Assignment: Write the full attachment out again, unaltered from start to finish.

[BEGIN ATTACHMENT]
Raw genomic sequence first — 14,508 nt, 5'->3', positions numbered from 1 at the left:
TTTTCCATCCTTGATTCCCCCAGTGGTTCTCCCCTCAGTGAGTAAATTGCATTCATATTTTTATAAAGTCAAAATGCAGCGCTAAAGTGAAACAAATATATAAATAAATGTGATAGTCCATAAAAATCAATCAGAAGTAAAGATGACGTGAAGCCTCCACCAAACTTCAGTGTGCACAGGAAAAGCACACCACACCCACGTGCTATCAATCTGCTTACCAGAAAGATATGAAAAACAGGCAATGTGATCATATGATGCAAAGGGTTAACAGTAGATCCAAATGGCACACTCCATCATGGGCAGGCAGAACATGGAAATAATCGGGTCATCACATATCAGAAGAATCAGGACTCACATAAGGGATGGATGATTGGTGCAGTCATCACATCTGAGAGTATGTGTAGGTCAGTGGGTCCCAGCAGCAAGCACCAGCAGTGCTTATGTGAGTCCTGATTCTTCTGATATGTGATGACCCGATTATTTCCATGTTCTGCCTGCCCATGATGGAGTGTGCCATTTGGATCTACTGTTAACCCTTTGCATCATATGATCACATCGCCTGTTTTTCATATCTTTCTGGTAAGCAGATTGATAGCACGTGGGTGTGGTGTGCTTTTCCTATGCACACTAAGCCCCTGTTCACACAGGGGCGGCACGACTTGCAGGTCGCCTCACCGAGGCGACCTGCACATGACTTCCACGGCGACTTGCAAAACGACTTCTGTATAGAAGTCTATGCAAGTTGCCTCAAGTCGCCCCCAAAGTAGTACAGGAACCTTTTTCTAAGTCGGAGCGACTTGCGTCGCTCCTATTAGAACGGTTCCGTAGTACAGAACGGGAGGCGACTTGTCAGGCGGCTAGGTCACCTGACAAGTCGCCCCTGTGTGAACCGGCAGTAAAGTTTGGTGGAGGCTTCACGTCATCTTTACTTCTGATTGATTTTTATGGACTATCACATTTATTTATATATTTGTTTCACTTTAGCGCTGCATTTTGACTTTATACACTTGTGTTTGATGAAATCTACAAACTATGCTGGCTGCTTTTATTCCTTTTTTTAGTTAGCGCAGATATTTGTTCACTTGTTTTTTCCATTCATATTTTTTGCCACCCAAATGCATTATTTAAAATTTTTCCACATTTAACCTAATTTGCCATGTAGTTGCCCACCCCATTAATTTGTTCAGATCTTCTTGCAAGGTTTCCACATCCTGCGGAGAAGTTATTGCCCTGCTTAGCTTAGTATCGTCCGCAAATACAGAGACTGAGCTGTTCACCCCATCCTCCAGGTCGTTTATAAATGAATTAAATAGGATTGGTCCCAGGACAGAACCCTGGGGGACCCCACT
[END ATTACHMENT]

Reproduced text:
Raw genomic sequence first — 14,508 nt, 5'->3', positions numbered from 1 at the left:
TTTTCCATCCTTGATTCCCCCAGTGGTTCTCCCCTCAGTGAGTAAATTGCATTCATATTTTTATAAAGTCAAAATGCAGCGCTAAAGTGAAACAAATATATAAATAAATGTGATAGTCCATAAAAATCAATCAGAAGTAAAGATGACGTGAAGCCTCCACCAAACTTCAGTGTGCACAGGAAAAGCACACCACACCCACGTGCTATCAATCTGCTTACCAGAAAGATATGAAAAACAGGCAATGTGATCATATGATGCAAAGGGTTAACAGTAGATCCAAATGGCACACTCCATCATGGGCAGGCAGAACATGGAAATAATCGGGTCATCACATATCAGAAGAATCAGGACTCACATAAGGGATGGATGATTGGTGCAGTCATCACATCTGAGAGTATGTGTAGGTCAGTGGGTCCCAGCAGCAAGCACCAGCAGTGCTTATGTGAGTCCTGATTCTTCTGATATGTGATGACCCGATTATTTCCATGTTCTGCCTGCCCATGATGGAGTGTGCCATTTGGATCTACTGTTAACCCTTTGCATCATATGATCACATCGCCTGTTTTTCATATCTTTCTGGTAAGCAGATTGATAGCACGTGGGTGTGGTGTGCTTTTCCTATGCACACTAAGCCCCTGTTCACACAGGGGCGGCACGACTTGCAGGTCGCCTCACCGAGGCGACCTGCACATGACTTCCACGGCGACTTGCAAAACGACTTCTGTATAGAAGTCTATGCAAGTTGCCTCAAGTCGCCCCCAAAGTAGTACAGGAACCTTTTTCTAAGTCGGAGCGACTTGCGTCGCTCCTATTAGAACGGTTCCGTAGTACAGAACGGGAGGCGACTTGTCAGGCGGCTAGGTCACCTGACAAGTCGCCCCTGTGTGAACCGGCAGTAAAGTTTGGTGGAGGCTTCACGTCATCTTTACTTCTGATTGATTTTTATGGACTATCACATTTATTTATATATTTGTTTCACTTTAGCGCTGCATTTTGACTTTATACACTTGTGTTTGATGAAATCTACAAACTATGCTGGCTGCTTTTATTCCTTTTTTTAGTTAGCGCAGATATTTGTTCACTTGTTTTTTCCATTCATATTTTTTGCCACCCAAATGCATTATTTAAAATTTTTCCACATTTAACCTAATTTGCCATGTAGTTGCCCACCCCATTAATTTGTTCAGATCTTCTTGCAAGGTTTCCACATCCTGCGGAGAAGTTATTGCCCTGCTTAGCTTAGTATCGTCCGCAAATACAGAGACTGAGCTGTTCACCCCATCCTCCAGGTCGTTTATAAATGAATTAAATAGGATTGGTCCCAGGACAGAACCCTGGGGGACCCCACT